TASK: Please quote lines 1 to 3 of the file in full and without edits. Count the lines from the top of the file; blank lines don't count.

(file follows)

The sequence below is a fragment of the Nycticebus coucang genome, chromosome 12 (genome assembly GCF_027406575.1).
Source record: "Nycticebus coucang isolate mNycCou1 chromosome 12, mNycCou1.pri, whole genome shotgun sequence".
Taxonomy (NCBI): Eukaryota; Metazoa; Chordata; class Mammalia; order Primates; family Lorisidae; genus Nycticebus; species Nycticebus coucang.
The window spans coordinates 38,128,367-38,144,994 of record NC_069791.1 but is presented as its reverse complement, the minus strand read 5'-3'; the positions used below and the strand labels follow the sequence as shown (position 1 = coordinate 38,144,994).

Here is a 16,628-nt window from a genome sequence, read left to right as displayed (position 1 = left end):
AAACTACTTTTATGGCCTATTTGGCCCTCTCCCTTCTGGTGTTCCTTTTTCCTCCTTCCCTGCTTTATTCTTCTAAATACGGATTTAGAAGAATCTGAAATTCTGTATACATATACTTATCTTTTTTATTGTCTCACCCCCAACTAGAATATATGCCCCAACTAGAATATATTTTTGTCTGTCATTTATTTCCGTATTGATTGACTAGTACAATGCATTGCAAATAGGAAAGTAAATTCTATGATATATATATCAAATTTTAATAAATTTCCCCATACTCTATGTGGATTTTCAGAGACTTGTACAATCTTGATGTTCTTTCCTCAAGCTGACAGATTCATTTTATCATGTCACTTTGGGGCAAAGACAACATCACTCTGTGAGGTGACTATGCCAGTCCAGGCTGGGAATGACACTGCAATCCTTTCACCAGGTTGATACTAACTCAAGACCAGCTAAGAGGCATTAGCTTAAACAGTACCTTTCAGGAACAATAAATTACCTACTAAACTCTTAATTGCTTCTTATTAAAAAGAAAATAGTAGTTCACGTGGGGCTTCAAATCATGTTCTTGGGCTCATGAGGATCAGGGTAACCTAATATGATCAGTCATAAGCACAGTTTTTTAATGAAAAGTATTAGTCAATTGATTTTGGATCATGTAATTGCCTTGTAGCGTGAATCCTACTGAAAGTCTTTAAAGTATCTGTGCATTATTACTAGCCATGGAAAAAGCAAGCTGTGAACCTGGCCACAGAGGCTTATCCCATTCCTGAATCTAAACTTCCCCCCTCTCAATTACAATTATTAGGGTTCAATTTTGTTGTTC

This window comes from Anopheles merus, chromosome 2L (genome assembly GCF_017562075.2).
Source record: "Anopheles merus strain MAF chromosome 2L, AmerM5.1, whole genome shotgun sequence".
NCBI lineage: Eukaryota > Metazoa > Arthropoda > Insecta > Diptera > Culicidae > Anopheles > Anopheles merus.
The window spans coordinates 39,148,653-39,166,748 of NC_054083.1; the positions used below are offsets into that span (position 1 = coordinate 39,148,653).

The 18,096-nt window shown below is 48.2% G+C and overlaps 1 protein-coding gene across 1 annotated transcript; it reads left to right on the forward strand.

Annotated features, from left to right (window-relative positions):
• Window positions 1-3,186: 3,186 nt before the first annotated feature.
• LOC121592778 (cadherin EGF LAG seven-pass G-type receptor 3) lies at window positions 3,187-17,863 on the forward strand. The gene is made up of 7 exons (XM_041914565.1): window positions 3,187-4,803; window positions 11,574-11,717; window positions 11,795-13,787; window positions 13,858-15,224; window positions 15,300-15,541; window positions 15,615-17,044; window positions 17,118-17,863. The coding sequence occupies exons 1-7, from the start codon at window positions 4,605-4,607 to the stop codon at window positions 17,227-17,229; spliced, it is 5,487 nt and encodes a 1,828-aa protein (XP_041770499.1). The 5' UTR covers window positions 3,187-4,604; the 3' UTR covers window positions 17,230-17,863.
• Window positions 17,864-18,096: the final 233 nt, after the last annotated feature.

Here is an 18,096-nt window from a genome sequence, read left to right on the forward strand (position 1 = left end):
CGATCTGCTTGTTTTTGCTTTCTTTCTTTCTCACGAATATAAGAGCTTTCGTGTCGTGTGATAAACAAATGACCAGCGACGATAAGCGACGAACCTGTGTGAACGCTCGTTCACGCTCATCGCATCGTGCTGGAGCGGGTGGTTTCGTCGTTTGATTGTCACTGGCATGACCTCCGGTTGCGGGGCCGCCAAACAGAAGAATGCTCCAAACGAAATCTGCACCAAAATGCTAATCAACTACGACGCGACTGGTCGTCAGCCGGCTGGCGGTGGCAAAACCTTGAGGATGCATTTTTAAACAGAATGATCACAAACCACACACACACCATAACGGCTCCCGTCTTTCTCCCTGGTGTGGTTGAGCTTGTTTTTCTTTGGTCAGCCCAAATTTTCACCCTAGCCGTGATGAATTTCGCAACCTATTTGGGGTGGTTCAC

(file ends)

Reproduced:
The sequence below is a fragment of the Nycticebus coucang genome, chromosome 12 (genome assembly GCF_027406575.1).
Source record: "Nycticebus coucang isolate mNycCou1 chromosome 12, mNycCou1.pri, whole genome shotgun sequence".
Taxonomy (NCBI): Eukaryota; Metazoa; Chordata; class Mammalia; order Primates; family Lorisidae; genus Nycticebus; species Nycticebus coucang.